5 Red Flags in a Fixer Upper Home
December 17, 2013 § Leave a comment
5 Red Flags in a Fixer Upper Home
By Tali Wee of Zillow
Purchasing a home that needs work can be both exciting and stressful. An upside to buying a fixer-upper is having the ability to customize while making the necessary improvements. Further, a home in need of updates is most likely less expensive, so the property usually falls under budget when compared to a move-in ready home. However, there are certain red flags to keep an eye out for when purchasing a fixer-upper, as they are potential indicators of more serious and expensive problems.
When searching for a new home, consider these five issues that may not be worth the hassle.
- Bad Location
Changing the interior design and overall structure of a home is possible. Buyers can completely demolish and rebuild homes if approved by the city. However, once land is purchased, homeowners are stuck with that location. Therefore, buyers should pay extra attention to the neighborhoods of potential properties. Conduct online research to determine if the area is safe and comfortable for a family. Additionally, check out schools, parks and accessibility to grocery stores and gas stations. Even if the house is purchased specifically to flip, future homebuyers are going to take location and safety into consideration before making an offer.
2. Water Damage Signs
Water stains on the walls and ceilings of a home may indicate serious property damages. Although seemingly cosmetic, water stains can point to mold, leaking pipes and other major issues within the walls. Warped floors, especially linoleum in the kitchen, may be an indicator of a leaky dishwasher or kitchen sink pipes. The problem goes deeper than replacing the floor; the home could need a plumbing overhaul!
Roof repairs are one of the most expensive basic home updates. Signs that a roof needs repair are curling or clawing shingles, worn away granules, bare spots, broken pieces and buckling. Often times, leaks harm insulation prior to seeping through ceilings, causing drywall and floor damage. Even without noticeable damages, always ask an inspector when the last time the roof was replaced just to be safe.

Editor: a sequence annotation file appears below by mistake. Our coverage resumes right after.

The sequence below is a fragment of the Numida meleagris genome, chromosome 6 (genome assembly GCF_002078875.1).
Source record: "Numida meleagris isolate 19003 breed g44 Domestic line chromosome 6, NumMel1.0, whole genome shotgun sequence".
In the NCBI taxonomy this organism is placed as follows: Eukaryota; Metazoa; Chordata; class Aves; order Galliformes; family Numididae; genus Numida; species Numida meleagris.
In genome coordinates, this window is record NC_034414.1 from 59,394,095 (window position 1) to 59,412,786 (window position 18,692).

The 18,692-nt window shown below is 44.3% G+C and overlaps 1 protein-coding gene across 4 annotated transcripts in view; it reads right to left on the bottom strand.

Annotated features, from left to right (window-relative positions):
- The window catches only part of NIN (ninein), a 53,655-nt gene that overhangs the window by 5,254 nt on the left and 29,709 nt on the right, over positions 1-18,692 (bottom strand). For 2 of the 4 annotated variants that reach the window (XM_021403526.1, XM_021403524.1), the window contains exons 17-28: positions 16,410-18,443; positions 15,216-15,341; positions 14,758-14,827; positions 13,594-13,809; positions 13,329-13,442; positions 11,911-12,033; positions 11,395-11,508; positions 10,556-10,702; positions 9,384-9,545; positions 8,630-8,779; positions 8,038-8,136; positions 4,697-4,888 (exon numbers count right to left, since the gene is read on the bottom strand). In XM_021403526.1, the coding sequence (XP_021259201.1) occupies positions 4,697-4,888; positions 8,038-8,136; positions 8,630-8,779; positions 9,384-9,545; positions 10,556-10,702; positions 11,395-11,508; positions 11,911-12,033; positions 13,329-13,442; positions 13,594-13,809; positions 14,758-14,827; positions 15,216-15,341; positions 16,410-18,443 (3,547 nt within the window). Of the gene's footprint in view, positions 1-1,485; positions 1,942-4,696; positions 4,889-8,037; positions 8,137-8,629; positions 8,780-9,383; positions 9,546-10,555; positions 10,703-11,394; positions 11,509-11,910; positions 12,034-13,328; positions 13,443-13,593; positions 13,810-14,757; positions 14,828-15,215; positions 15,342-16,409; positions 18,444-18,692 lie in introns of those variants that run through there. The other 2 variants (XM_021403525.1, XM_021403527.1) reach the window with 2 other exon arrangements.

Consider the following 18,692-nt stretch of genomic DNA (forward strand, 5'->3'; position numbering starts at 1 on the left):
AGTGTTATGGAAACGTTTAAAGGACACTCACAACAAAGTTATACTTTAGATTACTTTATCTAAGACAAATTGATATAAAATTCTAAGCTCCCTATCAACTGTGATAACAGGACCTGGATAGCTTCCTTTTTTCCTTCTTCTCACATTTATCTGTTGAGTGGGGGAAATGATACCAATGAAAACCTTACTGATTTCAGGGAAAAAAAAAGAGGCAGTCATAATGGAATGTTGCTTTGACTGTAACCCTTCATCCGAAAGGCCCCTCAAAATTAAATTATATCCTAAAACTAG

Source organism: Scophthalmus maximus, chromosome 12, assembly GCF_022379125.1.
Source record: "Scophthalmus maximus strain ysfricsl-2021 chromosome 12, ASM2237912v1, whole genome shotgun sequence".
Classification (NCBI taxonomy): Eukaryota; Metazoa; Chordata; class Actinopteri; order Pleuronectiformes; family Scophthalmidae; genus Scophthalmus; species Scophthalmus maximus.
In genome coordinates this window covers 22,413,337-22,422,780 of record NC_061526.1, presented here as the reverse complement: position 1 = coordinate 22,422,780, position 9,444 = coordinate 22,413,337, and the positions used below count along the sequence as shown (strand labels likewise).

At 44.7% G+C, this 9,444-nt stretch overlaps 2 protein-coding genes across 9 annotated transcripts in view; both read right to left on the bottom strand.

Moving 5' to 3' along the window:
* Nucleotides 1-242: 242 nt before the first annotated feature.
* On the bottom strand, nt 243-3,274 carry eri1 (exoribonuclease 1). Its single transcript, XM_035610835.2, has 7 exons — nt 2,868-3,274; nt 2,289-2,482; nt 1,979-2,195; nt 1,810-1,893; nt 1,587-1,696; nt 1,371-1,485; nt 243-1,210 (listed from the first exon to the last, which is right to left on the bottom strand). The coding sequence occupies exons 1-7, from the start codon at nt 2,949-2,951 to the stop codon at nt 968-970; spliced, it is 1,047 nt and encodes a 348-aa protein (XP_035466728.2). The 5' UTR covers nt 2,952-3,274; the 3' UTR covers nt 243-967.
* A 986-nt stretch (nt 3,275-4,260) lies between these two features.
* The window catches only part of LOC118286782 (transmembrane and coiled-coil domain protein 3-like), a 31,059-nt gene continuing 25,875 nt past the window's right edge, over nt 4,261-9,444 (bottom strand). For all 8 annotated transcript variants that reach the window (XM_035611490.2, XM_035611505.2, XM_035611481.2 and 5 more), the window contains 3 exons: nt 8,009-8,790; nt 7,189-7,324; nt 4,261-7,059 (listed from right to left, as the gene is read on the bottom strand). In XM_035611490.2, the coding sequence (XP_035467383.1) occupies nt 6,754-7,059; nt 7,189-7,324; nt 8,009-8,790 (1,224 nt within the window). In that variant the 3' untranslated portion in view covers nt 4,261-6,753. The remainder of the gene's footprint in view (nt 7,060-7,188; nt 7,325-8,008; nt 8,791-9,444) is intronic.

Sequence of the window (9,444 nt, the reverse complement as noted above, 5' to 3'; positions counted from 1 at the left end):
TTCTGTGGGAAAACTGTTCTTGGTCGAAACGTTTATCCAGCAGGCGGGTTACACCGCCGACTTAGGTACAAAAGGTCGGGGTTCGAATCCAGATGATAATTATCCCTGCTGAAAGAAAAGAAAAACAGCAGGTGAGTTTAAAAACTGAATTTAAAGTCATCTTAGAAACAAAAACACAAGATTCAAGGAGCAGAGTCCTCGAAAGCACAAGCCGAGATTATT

4. Pest Damage
According to the National Pest Management Association, $5 billion is spent each year to remedy termite damages on properties in the United States. In fact, most insurance companies do not cover the cost of termite damage, since it’s technically a preventative maintenance issue. Therefore, any pest damages should be properly assessed before seriously considering a property purchase. Some signs of termites are fecal pellets and dead wings. Damages occur in walls, ceilings and sagging floors.
5. Questionable Disclosures
Pay close attention when reviewing disclosures. Any previous renovations conducted by a non-professional or homeowners themselves may require a complete overhaul. For example, if electrical wiring was completed by the previous owner and does not meet legal standards, drywall may have to be torn down to redo the wiring and ensure it’s up to code. Make sure every project authorized by the previous homeowner was permitted by the appropriated legal body, such as the city or county, especially when it comes to additions and conversions.
While these five red flags aren’t always deal breakers, investigate all concerns further and assess improvement costs before making an offer on a home. This way, homebuyers are less likely to lose money on a fixer-upper with major problems while avoiding the anxiety caused by unexpected required repairs.